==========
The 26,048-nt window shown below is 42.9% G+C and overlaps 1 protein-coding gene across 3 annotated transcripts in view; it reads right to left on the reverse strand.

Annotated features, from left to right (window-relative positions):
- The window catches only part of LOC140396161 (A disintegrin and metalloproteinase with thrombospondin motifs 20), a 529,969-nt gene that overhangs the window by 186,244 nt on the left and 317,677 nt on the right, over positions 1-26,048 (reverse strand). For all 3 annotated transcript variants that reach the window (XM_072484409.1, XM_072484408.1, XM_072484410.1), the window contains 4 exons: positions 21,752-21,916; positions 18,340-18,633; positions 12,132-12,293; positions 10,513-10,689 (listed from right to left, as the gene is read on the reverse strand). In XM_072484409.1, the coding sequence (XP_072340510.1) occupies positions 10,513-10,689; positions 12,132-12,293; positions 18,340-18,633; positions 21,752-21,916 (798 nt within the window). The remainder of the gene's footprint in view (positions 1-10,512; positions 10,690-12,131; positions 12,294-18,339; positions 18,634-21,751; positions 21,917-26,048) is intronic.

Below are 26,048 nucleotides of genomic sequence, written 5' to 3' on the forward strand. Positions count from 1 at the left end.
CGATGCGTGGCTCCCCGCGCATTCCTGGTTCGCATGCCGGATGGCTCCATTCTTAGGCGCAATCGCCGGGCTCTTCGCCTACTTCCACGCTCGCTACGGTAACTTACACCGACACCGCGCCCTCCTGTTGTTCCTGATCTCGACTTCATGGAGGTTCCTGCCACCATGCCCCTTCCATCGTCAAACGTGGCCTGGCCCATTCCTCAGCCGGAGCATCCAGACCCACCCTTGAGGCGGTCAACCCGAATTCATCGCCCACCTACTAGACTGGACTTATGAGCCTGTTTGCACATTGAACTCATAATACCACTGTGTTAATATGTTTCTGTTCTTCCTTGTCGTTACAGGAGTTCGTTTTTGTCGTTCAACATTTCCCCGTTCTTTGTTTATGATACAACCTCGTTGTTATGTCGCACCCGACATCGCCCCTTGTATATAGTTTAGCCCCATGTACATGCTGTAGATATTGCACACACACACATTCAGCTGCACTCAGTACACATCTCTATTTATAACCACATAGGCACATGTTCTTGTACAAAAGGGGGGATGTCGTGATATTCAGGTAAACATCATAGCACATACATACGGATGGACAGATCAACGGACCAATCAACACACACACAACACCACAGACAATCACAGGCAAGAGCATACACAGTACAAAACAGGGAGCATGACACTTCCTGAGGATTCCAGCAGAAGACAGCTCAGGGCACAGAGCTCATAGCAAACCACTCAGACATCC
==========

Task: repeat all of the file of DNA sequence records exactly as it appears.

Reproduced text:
The 26,048-nt window shown below is 42.9% G+C and overlaps 1 protein-coding gene across 3 annotated transcripts in view; it reads right to left on the reverse strand.

Annotated features, from left to right (window-relative positions):
- The window catches only part of LOC140396161 (A disintegrin and metalloproteinase with thrombospondin motifs 20), a 529,969-nt gene that overhangs the window by 186,244 nt on the left and 317,677 nt on the right, over positions 1-26,048 (reverse strand). For all 3 annotated transcript variants that reach the window (XM_072484409.1, XM_072484408.1, XM_072484410.1), the window contains 4 exons: positions 21,752-21,916; positions 18,340-18,633; positions 12,132-12,293; positions 10,513-10,689 (listed from right to left, as the gene is read on the reverse strand). In XM_072484409.1, the coding sequence (XP_072340510.1) occupies positions 10,513-10,689; positions 12,132-12,293; positions 18,340-18,633; positions 21,752-21,916 (798 nt within the window). The remainder of the gene's footprint in view (positions 1-10,512; positions 10,690-12,131; positions 12,294-18,339; positions 18,634-21,751; positions 21,917-26,048) is intronic.

Below are 26,048 nucleotides of genomic sequence, written 5' to 3' on the forward strand. Positions count from 1 at the left end.
CGATGCGTGGCTCCCCGCGCATTCCTGGTTCGCATGCCGGATGGCTCCATTCTTAGGCGCAATCGCCGGGCTCTTCGCCTACTTCCACGCTCGCTACGGTAACTTACACCGACACCGCGCCCTCCTGTTGTTCCTGATCTCGACTTCATGGAGGTTCCTGCCACCATGCCCCTTCCATCGTCAAACGTGGCCTGGCCCATTCCTCAGCCGGAGCATCCAGACCCACCCTTGAGGCGGTCAACCCGAATTCATCGCCCACCTACTAGACTGGACTTATGAGCCTGTTTGCACATTGAACTCATAATACCACTGTGTTAATATGTTTCTGTTCTTCCTTGTCGTTACAGGAGTTCGTTTTTGTCGTTCAACATTTCCCCGTTCTTTGTTTATGATACAACCTCGTTGTTATGTCGCACCCGACATCGCCCCTTGTATATAGTTTAGCCCCATGTACATGCTGTAGATATTGCACACACACACATTCAGCTGCACTCAGTACACATCTCTATTTATAACCACATAGGCACATGTTCTTGTACAAAAGGGGGGATGTCGTGATATTCAGGTAAACATCATAGCACATACATACGGATGGACAGATCAACGGACCAATCAACACACACACAACACCACAGACAATCACAGGCAAGAGCATACACAGTACAAAACAGGGAGCATGACACTTCCTGAGGATTCCAGCAGAAGACAGCTCAGGGCACAGAGCTCATAGCAAACCACTCAGACATCC